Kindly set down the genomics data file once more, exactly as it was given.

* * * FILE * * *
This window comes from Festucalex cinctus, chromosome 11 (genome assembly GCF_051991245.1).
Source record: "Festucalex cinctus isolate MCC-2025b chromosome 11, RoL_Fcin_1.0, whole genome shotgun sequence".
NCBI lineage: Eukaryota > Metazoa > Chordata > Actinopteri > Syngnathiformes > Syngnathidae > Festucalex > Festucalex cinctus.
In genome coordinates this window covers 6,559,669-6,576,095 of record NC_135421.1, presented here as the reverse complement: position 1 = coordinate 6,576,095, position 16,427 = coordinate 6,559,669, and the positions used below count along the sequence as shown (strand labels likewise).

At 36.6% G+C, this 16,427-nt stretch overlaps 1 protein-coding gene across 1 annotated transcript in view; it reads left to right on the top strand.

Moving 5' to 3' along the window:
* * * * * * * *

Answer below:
This window comes from Festucalex cinctus, chromosome 11 (genome assembly GCF_051991245.1).
Source record: "Festucalex cinctus isolate MCC-2025b chromosome 11, RoL_Fcin_1.0, whole genome shotgun sequence".
NCBI lineage: Eukaryota > Metazoa > Chordata > Actinopteri > Syngnathiformes > Syngnathidae > Festucalex > Festucalex cinctus.
In genome coordinates this window covers 6,559,669-6,576,095 of record NC_135421.1, presented here as the reverse complement: position 1 = coordinate 6,576,095, position 16,427 = coordinate 6,559,669, and the positions used below count along the sequence as shown (strand labels likewise).

At 36.6% G+C, this 16,427-nt stretch overlaps 1 protein-coding gene across 1 annotated transcript in view; it reads left to right on the top strand.

Moving 5' to 3' along the window: